"Any reason why their logo features a Concorde which was never owned, operated or maintained by their members... Just wondering"


3 points....


1- You say that you're not an engineer and I suspect you are not a pilot either. Perhaps company troll ???


2- Not a Concorde on the logo, the nose gives it away.


3- I suspect a few of the old Qantas Lames from days gone by who were based in Singapore WITH Concorde licences may have something to say about your statement.


So what exactly is your point?


McHale. http://cdn.pprune.org/images/smilies/smile.gif

Tuner 2
23rd Feb 2017, 23:04
Thanks dragonman.

Even occassioal180 hour divisors would equate to 5 PER/LHR trips and 25 days worked out of 56. Having always found 4 pilot ops much, much easier than 2 pilot BOC flights from Asia, it sounds quite appealing to me.

C441
24th Feb 2017, 00:14
......and CASA's position on the crew rest seats is......?

C441
24th Feb 2017, 00:21
One, the 155 planning divisor is the companies (company's) for planning the numbers of pilots they should have.

It's not what they should have, it's the minimum number of pilots they need. When the divisor goes up, that same number of pilots just work harder. In the early days or in the event of a downturn when the pilots are actually doing less than 155, matching the number of pilots to that divisor determines the maximum number they need to pay, even if they aren't achieving those hours.

To put it another way. How many pilots do we need to do a 155 hour divisor with the planned flying? If the flying increases the pilots just work harder.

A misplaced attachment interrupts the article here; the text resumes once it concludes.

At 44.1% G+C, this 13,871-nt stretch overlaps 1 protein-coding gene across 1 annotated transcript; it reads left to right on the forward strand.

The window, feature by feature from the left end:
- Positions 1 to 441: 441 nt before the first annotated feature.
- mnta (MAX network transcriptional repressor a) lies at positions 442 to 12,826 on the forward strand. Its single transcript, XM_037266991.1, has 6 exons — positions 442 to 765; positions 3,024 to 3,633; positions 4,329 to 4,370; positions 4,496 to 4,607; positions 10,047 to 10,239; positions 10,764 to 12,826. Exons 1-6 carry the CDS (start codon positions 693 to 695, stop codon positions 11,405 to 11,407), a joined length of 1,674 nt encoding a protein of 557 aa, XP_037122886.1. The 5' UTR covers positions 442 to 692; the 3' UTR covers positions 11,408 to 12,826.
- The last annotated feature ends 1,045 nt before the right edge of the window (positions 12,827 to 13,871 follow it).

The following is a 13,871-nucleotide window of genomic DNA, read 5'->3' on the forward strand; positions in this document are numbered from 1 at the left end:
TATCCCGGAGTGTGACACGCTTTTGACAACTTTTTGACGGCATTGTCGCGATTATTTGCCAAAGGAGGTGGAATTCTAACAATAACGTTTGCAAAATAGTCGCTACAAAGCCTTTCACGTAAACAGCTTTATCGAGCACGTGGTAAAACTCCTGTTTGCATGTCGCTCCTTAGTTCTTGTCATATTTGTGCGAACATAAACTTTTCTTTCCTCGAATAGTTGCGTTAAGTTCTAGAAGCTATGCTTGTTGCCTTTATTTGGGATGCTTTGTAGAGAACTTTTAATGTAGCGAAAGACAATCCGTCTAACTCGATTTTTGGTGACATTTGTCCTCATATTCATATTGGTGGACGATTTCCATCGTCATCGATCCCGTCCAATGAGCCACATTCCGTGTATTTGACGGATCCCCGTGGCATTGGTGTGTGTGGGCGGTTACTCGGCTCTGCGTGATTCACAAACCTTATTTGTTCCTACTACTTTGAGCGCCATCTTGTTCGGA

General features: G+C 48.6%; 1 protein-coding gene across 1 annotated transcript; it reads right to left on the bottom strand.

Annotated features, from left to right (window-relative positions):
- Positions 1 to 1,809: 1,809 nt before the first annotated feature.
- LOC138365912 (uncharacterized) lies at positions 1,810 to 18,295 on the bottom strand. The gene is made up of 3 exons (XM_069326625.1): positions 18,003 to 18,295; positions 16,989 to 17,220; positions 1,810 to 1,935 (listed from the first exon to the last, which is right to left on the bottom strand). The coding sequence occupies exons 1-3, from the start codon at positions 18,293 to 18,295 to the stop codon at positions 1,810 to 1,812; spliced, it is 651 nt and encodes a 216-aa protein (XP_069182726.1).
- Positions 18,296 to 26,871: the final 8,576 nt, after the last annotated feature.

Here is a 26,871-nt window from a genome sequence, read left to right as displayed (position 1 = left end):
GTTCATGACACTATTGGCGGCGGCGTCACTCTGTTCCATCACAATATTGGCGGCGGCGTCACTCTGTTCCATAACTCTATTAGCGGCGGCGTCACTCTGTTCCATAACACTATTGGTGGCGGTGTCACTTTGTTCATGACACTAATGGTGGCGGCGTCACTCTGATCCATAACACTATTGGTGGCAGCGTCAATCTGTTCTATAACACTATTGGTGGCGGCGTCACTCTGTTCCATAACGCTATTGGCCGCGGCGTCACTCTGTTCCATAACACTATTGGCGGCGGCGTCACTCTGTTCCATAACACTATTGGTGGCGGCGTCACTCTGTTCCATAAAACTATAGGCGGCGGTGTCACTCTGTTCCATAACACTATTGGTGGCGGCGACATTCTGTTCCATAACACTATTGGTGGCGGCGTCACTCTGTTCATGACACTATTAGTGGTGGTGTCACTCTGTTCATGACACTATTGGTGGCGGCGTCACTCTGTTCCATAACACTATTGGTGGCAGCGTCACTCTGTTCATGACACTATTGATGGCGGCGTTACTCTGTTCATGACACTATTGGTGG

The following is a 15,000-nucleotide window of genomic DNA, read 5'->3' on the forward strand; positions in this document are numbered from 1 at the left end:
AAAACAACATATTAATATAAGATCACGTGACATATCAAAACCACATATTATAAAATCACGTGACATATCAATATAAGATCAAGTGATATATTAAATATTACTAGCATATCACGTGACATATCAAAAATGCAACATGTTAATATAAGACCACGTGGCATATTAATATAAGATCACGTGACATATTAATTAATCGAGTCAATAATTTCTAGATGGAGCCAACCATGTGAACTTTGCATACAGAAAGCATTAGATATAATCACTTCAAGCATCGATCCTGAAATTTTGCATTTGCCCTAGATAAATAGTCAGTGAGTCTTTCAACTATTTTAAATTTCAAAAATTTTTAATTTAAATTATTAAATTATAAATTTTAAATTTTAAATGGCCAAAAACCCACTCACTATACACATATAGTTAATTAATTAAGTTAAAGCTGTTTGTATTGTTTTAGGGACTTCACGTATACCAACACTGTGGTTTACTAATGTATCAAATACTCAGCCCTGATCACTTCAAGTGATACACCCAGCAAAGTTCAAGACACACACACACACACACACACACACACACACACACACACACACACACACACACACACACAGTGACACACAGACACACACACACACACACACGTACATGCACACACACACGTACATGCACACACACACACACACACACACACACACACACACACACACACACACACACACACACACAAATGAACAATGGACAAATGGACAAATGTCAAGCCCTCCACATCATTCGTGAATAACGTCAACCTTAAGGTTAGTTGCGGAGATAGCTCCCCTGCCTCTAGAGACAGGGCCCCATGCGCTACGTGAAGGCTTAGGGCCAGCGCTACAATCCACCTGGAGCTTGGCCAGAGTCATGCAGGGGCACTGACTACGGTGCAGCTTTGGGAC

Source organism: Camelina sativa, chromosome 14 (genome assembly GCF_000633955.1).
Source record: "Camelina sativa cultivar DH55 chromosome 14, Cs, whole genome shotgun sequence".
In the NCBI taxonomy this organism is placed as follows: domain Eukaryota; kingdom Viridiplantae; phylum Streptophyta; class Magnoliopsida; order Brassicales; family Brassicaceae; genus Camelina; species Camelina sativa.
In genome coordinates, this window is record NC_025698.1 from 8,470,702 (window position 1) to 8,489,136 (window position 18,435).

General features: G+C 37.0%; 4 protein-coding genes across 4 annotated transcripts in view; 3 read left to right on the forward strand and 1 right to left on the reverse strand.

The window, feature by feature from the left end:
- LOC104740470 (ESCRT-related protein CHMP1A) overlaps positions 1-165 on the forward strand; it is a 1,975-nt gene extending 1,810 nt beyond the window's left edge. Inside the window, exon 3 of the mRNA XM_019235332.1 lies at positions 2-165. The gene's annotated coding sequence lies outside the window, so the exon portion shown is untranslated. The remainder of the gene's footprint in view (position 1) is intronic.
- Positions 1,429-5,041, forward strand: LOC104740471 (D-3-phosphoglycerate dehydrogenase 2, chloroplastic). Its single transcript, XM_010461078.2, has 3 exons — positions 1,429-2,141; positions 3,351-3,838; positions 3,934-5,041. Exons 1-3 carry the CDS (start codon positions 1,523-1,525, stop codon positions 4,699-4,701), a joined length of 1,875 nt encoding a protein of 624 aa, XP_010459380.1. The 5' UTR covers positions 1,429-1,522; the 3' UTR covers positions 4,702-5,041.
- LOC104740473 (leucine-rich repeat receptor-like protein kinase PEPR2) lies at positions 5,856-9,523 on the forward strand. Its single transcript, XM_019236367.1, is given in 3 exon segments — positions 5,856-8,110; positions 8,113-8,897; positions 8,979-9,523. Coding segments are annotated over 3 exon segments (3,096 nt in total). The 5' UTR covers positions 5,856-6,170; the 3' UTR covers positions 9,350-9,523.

Tuner 2
24th Feb 2017, 00:21
Suspect CASA only cares about the rest meeting the CAO requirements. If the argument is about an industrial issue that is over and above the CAO requirement then why would CASA care? CASA enforces the regs not the EBA. I don't know if the 787 rest is CAO compliant though? Assuming that it is.

C441
24th Feb 2017, 02:43
...and that is my point. Do CASA believe the crew rest is adequate for a 19+ hour tour-of-duty? At the moment that planned ToD would not be allowable so the acceptability of the crew rest must be part of CASA approving the revised CAO's allowing extended tours-of-duty.

Tuner 2
24th Feb 2017, 02:52
Forgive me for being slow but why is the planned TOD not allowable? Not allowed by who? I thought under EX60/14 CASA allowed us to go to 20?
The 787 has been on the order books for years and everyone has known it can fly that far, yet CASA have not introduced any revised rules about new rest standards to my knowledge.

framer
24th Feb 2017, 02:53
for a 19+ hour tour-of-duty?
I feel crook just reading about a 19 hour duty. Glad it won't be me.

CurtainTwitcher
24th Feb 2017, 05:00
Forgive me for being slow but why is the planned TOD not allowable? Not allowed by who? I thought under EX60/14 CASA allowed us to go to 20?